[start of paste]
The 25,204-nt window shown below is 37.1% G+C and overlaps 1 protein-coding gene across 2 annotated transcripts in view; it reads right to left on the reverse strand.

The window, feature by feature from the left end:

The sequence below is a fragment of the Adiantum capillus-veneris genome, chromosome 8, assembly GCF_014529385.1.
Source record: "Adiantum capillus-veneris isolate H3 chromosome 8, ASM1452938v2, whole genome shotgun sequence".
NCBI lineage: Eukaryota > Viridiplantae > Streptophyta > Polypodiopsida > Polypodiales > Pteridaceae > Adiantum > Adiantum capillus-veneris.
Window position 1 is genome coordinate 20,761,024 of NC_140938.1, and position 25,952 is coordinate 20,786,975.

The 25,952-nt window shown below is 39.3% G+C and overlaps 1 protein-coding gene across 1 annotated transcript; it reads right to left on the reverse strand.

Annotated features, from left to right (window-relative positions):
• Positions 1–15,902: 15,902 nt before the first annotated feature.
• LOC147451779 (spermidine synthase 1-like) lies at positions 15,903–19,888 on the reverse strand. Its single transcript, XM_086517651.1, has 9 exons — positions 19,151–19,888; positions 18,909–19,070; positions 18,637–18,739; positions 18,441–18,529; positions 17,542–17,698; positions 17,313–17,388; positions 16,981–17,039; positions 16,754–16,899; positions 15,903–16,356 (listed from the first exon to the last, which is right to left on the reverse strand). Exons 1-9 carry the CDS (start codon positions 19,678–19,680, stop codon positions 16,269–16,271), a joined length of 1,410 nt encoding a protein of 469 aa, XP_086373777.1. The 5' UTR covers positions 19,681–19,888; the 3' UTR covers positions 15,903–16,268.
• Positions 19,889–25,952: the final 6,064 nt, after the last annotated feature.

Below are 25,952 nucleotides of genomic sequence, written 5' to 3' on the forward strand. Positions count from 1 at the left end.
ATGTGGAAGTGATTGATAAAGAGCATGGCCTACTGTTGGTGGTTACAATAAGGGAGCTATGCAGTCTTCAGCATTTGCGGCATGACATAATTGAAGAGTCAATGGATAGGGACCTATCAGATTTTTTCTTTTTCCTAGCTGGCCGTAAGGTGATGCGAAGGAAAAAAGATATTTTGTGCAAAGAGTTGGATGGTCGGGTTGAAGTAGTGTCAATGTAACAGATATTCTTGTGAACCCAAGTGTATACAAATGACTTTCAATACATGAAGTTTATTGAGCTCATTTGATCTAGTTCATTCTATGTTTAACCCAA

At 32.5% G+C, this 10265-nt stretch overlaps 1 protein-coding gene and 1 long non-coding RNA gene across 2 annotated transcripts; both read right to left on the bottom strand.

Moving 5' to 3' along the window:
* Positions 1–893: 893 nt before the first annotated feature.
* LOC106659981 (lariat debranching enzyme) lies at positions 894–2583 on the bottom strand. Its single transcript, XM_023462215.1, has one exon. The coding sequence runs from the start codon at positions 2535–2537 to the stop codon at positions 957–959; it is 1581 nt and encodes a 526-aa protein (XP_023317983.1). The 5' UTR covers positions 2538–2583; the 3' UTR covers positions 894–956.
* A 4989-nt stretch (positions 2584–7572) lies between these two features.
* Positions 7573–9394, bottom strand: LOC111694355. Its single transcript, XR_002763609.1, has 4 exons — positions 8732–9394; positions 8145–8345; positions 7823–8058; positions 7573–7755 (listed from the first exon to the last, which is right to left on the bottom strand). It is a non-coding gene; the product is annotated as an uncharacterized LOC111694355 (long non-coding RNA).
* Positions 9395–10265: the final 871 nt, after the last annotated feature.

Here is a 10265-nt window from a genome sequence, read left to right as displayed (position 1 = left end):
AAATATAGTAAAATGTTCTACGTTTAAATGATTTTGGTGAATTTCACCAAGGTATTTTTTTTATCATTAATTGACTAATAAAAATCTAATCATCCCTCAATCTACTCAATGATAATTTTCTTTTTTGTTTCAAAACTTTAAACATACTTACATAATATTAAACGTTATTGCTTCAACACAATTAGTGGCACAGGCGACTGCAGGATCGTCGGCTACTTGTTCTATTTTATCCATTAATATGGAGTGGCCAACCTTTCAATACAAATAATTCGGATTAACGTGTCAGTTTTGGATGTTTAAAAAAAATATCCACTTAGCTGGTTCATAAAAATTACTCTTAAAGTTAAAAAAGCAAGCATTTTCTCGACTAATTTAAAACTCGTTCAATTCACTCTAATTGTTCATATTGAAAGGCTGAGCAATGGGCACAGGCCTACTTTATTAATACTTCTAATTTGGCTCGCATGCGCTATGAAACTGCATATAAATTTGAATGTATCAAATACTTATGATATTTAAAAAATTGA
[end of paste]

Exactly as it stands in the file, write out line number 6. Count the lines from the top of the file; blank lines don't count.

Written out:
Window position 1 is genome coordinate 20,761,024 of NC_140938.1, and position 25,952 is coordinate 20,786,975.